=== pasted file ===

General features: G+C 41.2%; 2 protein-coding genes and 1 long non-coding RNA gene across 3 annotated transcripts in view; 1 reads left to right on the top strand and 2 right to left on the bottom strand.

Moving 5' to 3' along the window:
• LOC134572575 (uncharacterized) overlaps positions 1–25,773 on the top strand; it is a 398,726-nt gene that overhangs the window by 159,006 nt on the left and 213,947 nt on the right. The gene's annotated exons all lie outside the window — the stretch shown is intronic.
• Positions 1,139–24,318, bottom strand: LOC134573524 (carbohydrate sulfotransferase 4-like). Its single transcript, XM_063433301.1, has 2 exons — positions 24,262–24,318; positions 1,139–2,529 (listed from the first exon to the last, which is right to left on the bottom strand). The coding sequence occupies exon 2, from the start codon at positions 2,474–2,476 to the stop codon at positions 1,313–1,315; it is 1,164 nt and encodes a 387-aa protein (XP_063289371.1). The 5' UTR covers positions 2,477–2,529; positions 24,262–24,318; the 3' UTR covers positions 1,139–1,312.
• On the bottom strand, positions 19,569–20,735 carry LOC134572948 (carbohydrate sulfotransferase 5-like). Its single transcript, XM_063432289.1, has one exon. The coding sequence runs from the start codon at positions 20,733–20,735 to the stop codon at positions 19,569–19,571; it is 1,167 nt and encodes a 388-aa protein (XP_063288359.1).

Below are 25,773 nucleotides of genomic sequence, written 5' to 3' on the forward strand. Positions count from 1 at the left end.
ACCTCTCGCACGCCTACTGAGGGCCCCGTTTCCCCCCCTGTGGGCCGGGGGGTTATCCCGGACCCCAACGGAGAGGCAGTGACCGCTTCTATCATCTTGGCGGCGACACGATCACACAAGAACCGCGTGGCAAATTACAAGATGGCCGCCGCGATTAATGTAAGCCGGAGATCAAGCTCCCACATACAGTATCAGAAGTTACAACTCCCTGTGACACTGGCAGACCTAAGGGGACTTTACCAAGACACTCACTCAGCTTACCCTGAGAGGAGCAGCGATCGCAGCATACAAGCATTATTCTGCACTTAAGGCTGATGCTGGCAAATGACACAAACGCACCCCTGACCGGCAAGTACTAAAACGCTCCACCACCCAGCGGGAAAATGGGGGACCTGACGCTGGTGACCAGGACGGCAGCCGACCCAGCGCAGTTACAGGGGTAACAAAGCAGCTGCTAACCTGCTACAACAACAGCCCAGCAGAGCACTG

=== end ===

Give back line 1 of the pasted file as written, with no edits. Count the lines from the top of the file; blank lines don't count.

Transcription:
General features: G+C 41.2%; 2 protein-coding genes and 1 long non-coding RNA gene across 3 annotated transcripts in view; 1 reads left to right on the top strand and 2 right to left on the bottom strand.